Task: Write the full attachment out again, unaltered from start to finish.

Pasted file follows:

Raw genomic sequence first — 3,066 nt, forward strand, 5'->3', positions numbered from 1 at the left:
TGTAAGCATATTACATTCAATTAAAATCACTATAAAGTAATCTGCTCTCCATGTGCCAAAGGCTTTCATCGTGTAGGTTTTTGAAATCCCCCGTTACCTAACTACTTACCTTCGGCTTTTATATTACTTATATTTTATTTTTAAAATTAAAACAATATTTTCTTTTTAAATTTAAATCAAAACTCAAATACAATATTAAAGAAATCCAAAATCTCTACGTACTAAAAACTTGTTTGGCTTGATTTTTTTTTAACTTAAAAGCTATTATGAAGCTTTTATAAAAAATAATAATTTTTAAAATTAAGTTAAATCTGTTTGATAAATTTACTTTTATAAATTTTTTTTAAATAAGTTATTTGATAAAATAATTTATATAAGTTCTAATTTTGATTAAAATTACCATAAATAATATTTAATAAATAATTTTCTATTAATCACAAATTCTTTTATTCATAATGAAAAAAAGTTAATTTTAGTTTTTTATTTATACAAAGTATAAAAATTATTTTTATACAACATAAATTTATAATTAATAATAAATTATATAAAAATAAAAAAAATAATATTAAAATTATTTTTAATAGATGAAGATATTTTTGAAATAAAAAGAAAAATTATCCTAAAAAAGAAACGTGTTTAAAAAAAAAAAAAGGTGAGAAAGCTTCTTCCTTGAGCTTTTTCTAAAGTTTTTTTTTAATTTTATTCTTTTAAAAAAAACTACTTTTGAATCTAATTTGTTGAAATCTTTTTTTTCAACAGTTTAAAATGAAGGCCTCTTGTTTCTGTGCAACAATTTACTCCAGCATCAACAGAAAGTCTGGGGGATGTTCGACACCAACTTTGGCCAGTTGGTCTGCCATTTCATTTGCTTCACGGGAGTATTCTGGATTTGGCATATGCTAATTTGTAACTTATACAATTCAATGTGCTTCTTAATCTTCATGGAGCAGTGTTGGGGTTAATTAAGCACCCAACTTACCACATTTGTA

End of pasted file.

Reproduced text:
Raw genomic sequence first — 3,066 nt, forward strand, 5'->3', positions numbered from 1 at the left:
TGTAAGCATATTACATTCAATTAAAATCACTATAAAGTAATCTGCTCTCCATGTGCCAAAGGCTTTCATCGTGTAGGTTTTTGAAATCCCCCGTTACCTAACTACTTACCTTCGGCTTTTATATTACTTATATTTTATTTTTAAAATTAAAACAATATTTTCTTTTTAAATTTAAATCAAAACTCAAATACAATATTAAAGAAATCCAAAATCTCTACGTACTAAAAACTTGTTTGGCTTGATTTTTTTTTAACTTAAAAGCTATTATGAAGCTTTTATAAAAAATAATAATTTTTAAAATTAAGTTAAATCTGTTTGATAAATTTACTTTTATAAATTTTTTTTAAATAAGTTATTTGATAAAATAATTTATATAAGTTCTAATTTTGATTAAAATTACCATAAATAATATTTAATAAATAATTTTCTATTAATCACAAATTCTTTTATTCATAATGAAAAAAAGTTAATTTTAGTTTTTTATTTATACAAAGTATAAAAATTATTTTTATACAACATAAATTTATAATTAATAATAAATTATATAAAAATAAAAAAAATAATATTAAAATTATTTTTAATAGATGAAGATATTTTTGAAATAAAAAGAAAAATTATCCTAAAAAAGAAACGTGTTTAAAAAAAAAAAAAGGTGAGAAAGCTTCTTCCTTGAGCTTTTTCTAAAGTTTTTTTTTAATTTTATTCTTTTAAAAAAAACTACTTTTGAATCTAATTTGTTGAAATCTTTTTTTTCAACAGTTTAAAATGAAGGCCTCTTGTTTCTGTGCAACAATTTACTCCAGCATCAACAGAAAGTCTGGGGGATGTTCGACACCAACTTTGGCCAGTTGGTCTGCCATTTCATTTGCTTCACGGGAGTATTCTGGATTTGGCATATGCTAATTTGTAACTTATACAATTCAATGTGCTTCTTAATCTTCATGGAGCAGTGTTGGGGTTAATTAAGCACCCAACTTACCACATTTGTA